With reference now to FIG. 6, an exemplary a viewer preferences dialog box 600 for allowing a user to select reader preferences is depicted in accordance with one embodiment of the present invention. Dialog box 600 is an example of a dialog box that may be presented to a user in an environment in which the hypertext guiding system is implemented within an enterprise to aid workers to locate information relevant to the worker's role within the enterprise. Dialog box contains a role selection area containing three options: administrative 602, management 604, and technical 606. The dialog box also contains a read ahead relevance section containing a check box 608 which a user may select to indicate that the system should prefetch documents associated with links that satisfy a relevance of greater than a number specified in relevance entry area 610. In the depicted example, the read ahead relevance check box 608 has been selected and the relevance entry area 610 has had the value of “4” entered in it. The dialog box 600 also contains a domain entry area 612 in which the user can specify the identity of domains for which the hypertext guide system of the present invention is to be implemented. In the depicted example, the user has indicated that the domains for which to utilize the present invention are “intranet.eds.com” and “eds.net”. The dialog box 600 also contains an “OK” button which, if selected, stores the entered information in the user's reader preferences, and a “cancel” button allowing the user to cancel the entry of the data into reader preferences.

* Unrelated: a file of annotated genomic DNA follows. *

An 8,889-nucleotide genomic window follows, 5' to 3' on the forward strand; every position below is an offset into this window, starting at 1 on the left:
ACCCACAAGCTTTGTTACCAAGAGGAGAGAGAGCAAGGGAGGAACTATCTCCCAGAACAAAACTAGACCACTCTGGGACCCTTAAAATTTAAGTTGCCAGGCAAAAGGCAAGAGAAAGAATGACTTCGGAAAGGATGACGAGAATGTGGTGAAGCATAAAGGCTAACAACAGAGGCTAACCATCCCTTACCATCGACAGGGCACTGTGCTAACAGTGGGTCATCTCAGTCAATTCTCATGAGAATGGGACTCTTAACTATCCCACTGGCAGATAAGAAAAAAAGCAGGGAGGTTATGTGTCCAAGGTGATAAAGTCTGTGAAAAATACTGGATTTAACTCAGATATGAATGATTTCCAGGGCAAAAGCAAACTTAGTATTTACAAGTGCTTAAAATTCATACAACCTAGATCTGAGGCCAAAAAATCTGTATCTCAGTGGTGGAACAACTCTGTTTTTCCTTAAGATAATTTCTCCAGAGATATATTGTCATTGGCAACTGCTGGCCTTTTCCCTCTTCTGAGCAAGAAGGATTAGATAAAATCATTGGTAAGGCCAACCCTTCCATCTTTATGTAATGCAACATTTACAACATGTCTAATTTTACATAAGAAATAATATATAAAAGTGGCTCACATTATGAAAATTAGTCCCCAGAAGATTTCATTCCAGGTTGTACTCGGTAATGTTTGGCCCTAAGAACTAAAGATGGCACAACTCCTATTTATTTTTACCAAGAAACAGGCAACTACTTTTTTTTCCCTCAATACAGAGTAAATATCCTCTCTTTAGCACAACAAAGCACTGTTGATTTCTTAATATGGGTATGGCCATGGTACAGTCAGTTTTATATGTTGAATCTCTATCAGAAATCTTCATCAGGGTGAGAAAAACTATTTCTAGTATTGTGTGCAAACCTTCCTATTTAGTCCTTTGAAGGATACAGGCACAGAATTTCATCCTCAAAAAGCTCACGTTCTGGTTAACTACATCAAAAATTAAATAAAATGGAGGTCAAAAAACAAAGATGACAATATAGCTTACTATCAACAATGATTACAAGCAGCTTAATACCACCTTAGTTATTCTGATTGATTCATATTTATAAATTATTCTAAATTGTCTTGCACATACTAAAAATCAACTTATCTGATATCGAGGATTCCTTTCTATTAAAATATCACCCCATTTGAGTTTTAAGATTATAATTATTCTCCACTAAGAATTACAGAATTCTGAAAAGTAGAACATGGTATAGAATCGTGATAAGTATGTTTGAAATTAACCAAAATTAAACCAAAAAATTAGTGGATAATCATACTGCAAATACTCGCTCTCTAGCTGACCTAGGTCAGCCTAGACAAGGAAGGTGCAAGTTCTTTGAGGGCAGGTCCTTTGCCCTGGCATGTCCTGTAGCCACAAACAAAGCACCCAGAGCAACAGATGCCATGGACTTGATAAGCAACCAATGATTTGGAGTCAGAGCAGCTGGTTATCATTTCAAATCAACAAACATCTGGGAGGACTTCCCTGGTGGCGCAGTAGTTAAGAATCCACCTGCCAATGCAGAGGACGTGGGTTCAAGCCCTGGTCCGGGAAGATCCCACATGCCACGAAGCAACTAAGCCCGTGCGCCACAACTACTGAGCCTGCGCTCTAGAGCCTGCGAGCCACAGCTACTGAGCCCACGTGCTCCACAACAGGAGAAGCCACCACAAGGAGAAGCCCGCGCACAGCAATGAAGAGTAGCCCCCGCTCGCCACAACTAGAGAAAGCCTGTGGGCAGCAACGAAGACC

Dialog box 600 is presented merely as an example of a method of entering reader preferences. Those of ordinary skill in the art will recognize that there are numerous other methods for providing reader preferences to the system that may be utilized without departing from the scope and spirit of the present invention. The dialog box 600 also presents a box suitable for a role based guided hypertext system suitable for use in a workplace environment. However, the present invention is not limited to use in the workplace and is not limited to role based determination of interest for a user. The present invention may also be applied to topic or content based systems and systems not related to workplace or job function.

With reference now to FIG. 7, an exemplary document's metatag lines providing the information necessary for modifying hypertext and prefetching web pages is depicted in accordance with one embodiment of the present invention. Document 700 contains metatags as depicted in FIG. 7. Hypertext documents must be classified by audience, topic or some other classification system in order for the navigation assistant to function. This classification practice is often called “tagging” and is standard procedure for the Internet and any mature internet system. Examples of other metatags that may be utilized include creator, title, keywords, and description. The navigation assistant may be programmed to use any one or more of these or other classification systems in determining which hypertext links are more relevant for a given user.

In the document 700 depicted in FIG. 7, line 702 contains the audience meta tag indicating that the content that follows is targeted at the “management” audience. The number “5” that follows the audience is a relevance score assigned to the content by the author. The navigation assistant may use, for example, a scale of 1-5 where 5 is most relevant. This indicates that this document is highly relevant to managers.